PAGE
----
How to Prepare and Keep Winter Squash

Did you know that winter squash is one of the easiest produce types to preserve in raw form? That some varieties will store on the shelf for 6+ months with very little effort on your part? Let me show you how to prepare and keep winter squash, so you can feast on it long after cold winter days (and increased grocery store prices) descend!

 

Identify Winter Squash

The first thing you need to know is that there are two types of squash: summer and winter varieties. Summer squashes are delicate, thin-skinned and ripen throughout the summer. Zucchini or marrow, anyone?

How to Prepare Winter Squash for Long Term Storage

Winter squashes ripen in late autumn, have firm flesh and thick, hard skins. In her book Little House in the Big Woods, Laura Ingalls references playing in the attic on and among winter squashes and pumpkins. Yep. They’re that tough!

Aren’t sure if you planted winter or summer squash? Check the back of your seed packet; it ought to specify!

Perhaps you ordered from a seed catalog? Just read the description under the squash type. It’ll tell you everything you need to know!

 

When to Harvest Your Winter Squash

Winter squash should be harvested in late autumn. Most gardeners prefer to leave their squash on the vine until after the first frost. There are two reasons for this!

 

Reason 1: They’re Easier to Find

Squash vines are wide-spread, with large, full leaves. Small winter squashes can be hard to find underneath all that foliage! However, once the first frost has killed the plant, there’s no guessing or pawing through prickly leaves. If there’s a squash to be found, you’ll know it!

 

Reason 2: You’ll Have Squash Later Into the Year

As soon as you remove any type of produce from the parenting plant, it starts to break down. Most gardeners leave squashes on the vine for as long as possible so that this vegetable’s limited storage life reaches further into the winter season! Makes sense, doesn’t it?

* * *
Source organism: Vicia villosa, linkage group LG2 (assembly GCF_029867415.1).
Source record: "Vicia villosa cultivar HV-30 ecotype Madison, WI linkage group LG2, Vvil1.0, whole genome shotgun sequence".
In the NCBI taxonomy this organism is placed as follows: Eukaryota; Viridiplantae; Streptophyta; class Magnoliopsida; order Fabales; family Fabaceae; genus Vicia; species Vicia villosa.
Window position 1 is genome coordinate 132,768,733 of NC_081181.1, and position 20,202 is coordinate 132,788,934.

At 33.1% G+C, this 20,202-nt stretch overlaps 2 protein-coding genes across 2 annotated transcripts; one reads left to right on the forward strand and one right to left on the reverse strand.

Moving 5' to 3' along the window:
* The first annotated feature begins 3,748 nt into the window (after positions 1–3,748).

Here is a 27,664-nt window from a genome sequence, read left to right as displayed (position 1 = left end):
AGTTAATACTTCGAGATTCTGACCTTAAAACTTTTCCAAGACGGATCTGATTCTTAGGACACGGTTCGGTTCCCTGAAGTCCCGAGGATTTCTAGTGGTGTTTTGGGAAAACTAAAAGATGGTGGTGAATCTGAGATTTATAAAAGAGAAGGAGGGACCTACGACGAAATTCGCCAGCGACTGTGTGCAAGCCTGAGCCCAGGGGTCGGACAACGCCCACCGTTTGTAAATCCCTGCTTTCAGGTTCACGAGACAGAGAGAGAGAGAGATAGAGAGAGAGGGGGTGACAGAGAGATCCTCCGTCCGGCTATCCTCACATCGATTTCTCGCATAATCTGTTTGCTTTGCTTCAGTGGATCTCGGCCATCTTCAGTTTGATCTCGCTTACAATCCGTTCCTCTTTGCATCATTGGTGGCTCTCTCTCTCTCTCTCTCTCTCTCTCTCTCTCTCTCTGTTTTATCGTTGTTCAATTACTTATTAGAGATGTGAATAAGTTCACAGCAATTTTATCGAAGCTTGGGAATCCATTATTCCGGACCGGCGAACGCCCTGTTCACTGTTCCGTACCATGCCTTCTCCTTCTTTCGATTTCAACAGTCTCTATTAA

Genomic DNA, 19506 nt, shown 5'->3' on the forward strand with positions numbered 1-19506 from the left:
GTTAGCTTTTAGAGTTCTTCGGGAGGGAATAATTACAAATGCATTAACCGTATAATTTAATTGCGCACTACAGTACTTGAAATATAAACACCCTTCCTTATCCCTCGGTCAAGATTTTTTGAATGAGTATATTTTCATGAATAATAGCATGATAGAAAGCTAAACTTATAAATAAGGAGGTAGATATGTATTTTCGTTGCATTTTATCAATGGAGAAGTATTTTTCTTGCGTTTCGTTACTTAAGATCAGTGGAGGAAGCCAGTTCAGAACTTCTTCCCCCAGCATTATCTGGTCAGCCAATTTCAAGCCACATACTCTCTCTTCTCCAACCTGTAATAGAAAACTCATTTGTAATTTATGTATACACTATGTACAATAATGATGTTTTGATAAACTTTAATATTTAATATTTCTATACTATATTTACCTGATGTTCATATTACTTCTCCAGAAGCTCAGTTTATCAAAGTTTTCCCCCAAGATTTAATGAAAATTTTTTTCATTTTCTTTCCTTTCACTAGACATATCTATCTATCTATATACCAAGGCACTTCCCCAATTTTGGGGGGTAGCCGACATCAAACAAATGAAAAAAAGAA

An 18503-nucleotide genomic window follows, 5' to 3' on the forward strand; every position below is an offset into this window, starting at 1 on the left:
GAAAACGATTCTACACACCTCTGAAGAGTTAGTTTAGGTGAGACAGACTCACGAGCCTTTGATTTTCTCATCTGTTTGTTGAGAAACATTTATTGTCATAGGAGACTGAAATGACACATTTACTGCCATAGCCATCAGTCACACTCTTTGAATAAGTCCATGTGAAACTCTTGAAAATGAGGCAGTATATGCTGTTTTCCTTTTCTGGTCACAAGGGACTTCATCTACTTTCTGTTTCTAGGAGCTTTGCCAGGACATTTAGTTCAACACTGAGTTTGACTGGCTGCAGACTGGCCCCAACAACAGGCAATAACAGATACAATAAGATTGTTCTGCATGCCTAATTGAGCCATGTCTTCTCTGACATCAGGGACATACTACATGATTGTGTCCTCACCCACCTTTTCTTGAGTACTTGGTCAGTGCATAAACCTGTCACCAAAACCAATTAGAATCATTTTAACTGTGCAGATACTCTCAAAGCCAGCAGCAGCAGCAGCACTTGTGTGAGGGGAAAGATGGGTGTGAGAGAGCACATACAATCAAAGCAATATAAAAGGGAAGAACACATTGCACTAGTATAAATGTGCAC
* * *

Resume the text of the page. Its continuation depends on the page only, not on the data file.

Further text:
How to Harvest Winter Squash

Because squashes are so large, you’ll want a wagon or wheelbarrow to harvest into. Don’t be afraid to stack these round fruits on top of one another! Remember? They’re tough and can take it!

 

Pick Squashes With the Stem On

Always harvest winter squash with the stem! Separating it from the fruit leaves open, exposed flesh that is then susceptible to mold and bacteria. If you want your squash to last longer in storage, leave at least an inch of stem attached.

 

Allow Time for Skins to Heal

After you’ve brought everything home in your wagon or wheelbarrow, winter squash should be kept in mildly warm place for 7-10 days. This gives the skin opportunity to heal any nicks or scratches that occurred as you handled them.

It’s quite fascinating to think that a vegetable can heal itself after it’s been harvested! But that’s exactly what winter squash does! If you’ve never witnessed this before, set one aside just so you can watch the progress.

 

Storage Know-How

If your winter squashes are quite dirty, you may want to gently dry-dust each one before putting it in storage. Spread squashes out on a shelf, an old table or even on the floor in an out-of-the-way place. If you’re going for long-term storage, be sure to leave space between each one! No touching! 

If you do these things, winter squash will keep just about anywhere, so long as they’re stored in a dry location. One thing you should know is that winter squashes don’t keep well in a moist environment! A basement cold room, a back entryway, an attic or even a cool bedroom is ideal.

Don’t have a cool place? That’s ok! Winter squashes will still keep for several month’s time. But do try to keep them away from direct heat!

Want to keep your squash over the winter months? Learn how here!

That’s How You Do It!

It sounds easy because it is! There’s nothing so rewarding as serving your own, home-raised squash throughout the winter months! Now that you know how to prepare and keep winter squash, go ahead and give it a try!

And tell me, what’s your favorite way to prepare winter squash?

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